These 3 Big Mistakes I Made as a First-Time Entrepreneur
years ago, I founded a tech startup as a sole founder, in an
unfamiliar industry, and with no tech or startup experience.
Looking back, I couldn’t have been more “out of the tech scene” --
I was a corporate lawyer at Cravath, a formal firm in midtown
Manhattan. Making mistakes during those early stages of Updater
was par for the course.
hopes that you will avoid some classic “first-time entrepreneur”
missteps and build your company faster, here are the top three
lessons I learned:
Don’t hire unqualified early employees.
you’re running a company of one to three people and trying to
accomplish a lot without the necessary manpower, it’s easy to
think that you just need a few people to help take the weight off,
build the prototype, or just get you to the next funding hurdle.
Anyone will do, right? Wrong.
4 Most Common Mistakes Early Entrepreneurs Make
did I hire my first engineer? I hired one of the first people to
respond to my job post who seemed confident he could do the work
and was willing to do it at a low price. I thought I was getting a
great deal … I wasn’t.
could I have made such a rookie mistake? In retrospect, I could
partly blame the fact that I lacked funding and connections to get
top talent, but the real problem was that I just didn’t know
exactly what the job entailed. I understood the tasks that needed
to be completed, but I didn’t understand the skills the candidates
should possess to complete those tasks, or how to evaluate the
candidate for those skills. Unfortunately, with that lack of
knowledge, my hiring mistakes were nearly inevitable.
advice to you: chat with more experienced entrepreneurs and people
currently doing the job that you’re hiring for at another startup
to properly understand the qualifications for the role. Talk to
anyone who will give you advice. They’ll help you identify the
right skill sets and help you set key performance indicators and
deliverables for the role, allowing you to hire more effectively
and gain proper expectations.
even the earliest employees are helping set company culture. Your
early employees must have the right skills, but equally important
they must have the right personality and attitude to help you
build the company and environment that you want to create.
Find a co-founder.
at it alone with no experience is difficult on all fronts. When it
comes to startups, it’s true that two heads are better than one.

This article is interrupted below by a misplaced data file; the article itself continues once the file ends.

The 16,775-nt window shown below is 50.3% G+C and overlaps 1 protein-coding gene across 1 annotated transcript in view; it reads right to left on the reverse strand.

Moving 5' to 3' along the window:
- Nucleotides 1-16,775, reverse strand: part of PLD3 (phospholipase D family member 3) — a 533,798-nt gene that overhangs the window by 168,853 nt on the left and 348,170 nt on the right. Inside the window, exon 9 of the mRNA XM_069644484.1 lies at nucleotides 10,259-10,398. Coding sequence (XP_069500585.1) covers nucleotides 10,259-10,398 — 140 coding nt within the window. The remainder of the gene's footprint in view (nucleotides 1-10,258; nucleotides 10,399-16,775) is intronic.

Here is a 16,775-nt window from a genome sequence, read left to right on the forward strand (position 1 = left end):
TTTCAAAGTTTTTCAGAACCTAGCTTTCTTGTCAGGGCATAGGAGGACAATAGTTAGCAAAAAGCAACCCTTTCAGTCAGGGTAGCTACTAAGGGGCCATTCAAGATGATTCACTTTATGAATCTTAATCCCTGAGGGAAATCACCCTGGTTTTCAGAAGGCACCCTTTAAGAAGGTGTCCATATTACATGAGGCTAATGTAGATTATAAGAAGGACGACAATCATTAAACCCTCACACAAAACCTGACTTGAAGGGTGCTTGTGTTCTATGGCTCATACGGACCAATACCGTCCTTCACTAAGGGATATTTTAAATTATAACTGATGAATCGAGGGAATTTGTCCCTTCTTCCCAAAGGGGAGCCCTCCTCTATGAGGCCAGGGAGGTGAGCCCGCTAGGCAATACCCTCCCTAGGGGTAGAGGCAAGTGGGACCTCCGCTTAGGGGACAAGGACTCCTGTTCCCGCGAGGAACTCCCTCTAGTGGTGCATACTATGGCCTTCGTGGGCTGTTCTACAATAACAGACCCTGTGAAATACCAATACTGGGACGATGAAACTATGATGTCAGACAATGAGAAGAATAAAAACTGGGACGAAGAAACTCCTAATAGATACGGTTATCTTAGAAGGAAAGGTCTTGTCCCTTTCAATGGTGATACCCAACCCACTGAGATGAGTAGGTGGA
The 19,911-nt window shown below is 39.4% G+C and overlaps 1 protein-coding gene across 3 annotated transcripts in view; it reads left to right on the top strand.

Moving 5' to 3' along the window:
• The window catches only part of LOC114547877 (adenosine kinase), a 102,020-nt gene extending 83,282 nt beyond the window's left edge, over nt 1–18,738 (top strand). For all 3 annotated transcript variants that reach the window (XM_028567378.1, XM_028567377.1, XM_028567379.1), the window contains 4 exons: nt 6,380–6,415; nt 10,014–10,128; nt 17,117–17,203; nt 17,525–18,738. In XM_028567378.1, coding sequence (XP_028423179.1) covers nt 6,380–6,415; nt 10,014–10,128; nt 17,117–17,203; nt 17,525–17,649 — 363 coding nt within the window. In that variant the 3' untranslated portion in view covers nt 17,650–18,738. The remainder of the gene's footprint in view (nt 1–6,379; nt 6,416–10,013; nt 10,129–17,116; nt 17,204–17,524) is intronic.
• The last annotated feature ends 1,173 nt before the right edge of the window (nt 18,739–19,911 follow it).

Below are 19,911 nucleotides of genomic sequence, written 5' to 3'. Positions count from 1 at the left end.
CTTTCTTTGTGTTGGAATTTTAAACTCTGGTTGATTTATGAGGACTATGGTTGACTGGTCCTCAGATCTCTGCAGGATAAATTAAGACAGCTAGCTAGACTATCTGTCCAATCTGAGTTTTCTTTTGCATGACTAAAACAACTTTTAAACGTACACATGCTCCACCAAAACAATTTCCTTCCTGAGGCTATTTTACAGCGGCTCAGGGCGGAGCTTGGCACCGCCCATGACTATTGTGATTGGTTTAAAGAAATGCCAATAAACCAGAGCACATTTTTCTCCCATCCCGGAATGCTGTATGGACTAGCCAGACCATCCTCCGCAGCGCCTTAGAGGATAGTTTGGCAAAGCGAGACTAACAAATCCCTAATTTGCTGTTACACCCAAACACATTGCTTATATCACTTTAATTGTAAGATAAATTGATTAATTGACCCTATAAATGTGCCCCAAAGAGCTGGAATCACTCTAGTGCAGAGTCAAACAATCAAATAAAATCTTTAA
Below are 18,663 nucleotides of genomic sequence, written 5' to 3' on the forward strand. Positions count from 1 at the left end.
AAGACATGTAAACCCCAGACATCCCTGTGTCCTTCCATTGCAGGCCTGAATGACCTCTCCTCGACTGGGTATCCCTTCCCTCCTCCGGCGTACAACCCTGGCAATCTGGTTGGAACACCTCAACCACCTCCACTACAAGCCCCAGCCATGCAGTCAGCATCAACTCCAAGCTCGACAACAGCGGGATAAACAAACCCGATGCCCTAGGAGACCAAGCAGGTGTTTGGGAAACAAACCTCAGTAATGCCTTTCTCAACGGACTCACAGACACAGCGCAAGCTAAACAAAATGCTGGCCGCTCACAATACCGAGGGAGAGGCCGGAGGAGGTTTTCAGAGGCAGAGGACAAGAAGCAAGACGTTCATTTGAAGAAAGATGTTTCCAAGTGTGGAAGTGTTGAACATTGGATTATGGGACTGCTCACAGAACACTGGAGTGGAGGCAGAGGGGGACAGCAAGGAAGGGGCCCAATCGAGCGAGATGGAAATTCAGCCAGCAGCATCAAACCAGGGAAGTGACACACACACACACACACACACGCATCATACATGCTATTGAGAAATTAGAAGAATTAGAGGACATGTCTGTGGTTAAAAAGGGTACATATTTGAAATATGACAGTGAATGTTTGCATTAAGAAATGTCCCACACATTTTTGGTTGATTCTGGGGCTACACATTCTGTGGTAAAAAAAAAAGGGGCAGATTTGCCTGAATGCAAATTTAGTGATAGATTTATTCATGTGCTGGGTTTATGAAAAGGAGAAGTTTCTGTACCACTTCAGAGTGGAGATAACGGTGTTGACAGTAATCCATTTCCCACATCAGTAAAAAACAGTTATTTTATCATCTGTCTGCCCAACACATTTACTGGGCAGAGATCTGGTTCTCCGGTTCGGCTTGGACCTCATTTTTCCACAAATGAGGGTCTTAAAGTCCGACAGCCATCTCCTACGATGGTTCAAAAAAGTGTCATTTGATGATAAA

an idea can be great, it’s really all about the execution, and my
limited technical know-how was, frankly, very limiting. Having a
co-founder helps ensure that you have someone to complement and
balance your strengths and weaknesses, which is key to long-term
Lessons for Entrepreneurs That 'The Celebrity Apprentice'
accomplishing things myself, I waited a long time before finding a
partner. Waiting was beneficial because, over time, I was able to
identify the exact experience and skills my partner should possess
to complement my skill set, and as a result I was able to identify
the ideal person.
I would have achieved more much faster and greatly reduced the
company's risk profile if I had a partner at the beginning, even
if not the perfect partner. So don’t start your company alone!
While owning 100 percent rather than 50 or 33 percent may seem
appealing, you’re probably increasing your likelihood of owning
100 percent of nothing.
Don’t protect your ideas -- share them.
got this one all wrong, too. I spent valuable time and money
working to protect my ideas and strategies for implementation,
thinking someone might try to copy me.
only did I waste time and money, but I also missed countless
opportunities to get feedback from potential users, clients and
early adopters. I spent weeks (and thousands of dollars) on patent
and trademark protection, when I should have been building a
prototype and showing it to everyone and anyone who would listen.
I know now is ideas aren’t as valuable as they seem. Rather, it’s
the ability to execute that’s valuable. No one was going to steal
my idea because no one was as passionate about reinventing the
moving process. In fact, hundreds of people probably already had
my idea, but couldn’t or wouldn’t execute it.
sum it up, tap into the resources around you for feedback and